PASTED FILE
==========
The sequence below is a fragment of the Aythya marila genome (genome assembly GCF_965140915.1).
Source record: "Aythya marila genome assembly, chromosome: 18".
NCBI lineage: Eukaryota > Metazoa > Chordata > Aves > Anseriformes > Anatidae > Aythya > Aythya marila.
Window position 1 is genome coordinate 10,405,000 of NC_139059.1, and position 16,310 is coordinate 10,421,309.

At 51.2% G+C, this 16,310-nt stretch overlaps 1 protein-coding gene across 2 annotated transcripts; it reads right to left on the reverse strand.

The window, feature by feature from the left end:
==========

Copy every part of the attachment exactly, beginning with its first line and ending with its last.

The sequence below is a fragment of the Aythya marila genome (genome assembly GCF_965140915.1).
Source record: "Aythya marila genome assembly, chromosome: 18".
NCBI lineage: Eukaryota > Metazoa > Chordata > Aves > Anseriformes > Anatidae > Aythya > Aythya marila.
Window position 1 is genome coordinate 10,405,000 of NC_139059.1, and position 16,310 is coordinate 10,421,309.

At 51.2% G+C, this 16,310-nt stretch overlaps 1 protein-coding gene across 2 annotated transcripts; it reads right to left on the reverse strand.

The window, feature by feature from the left end: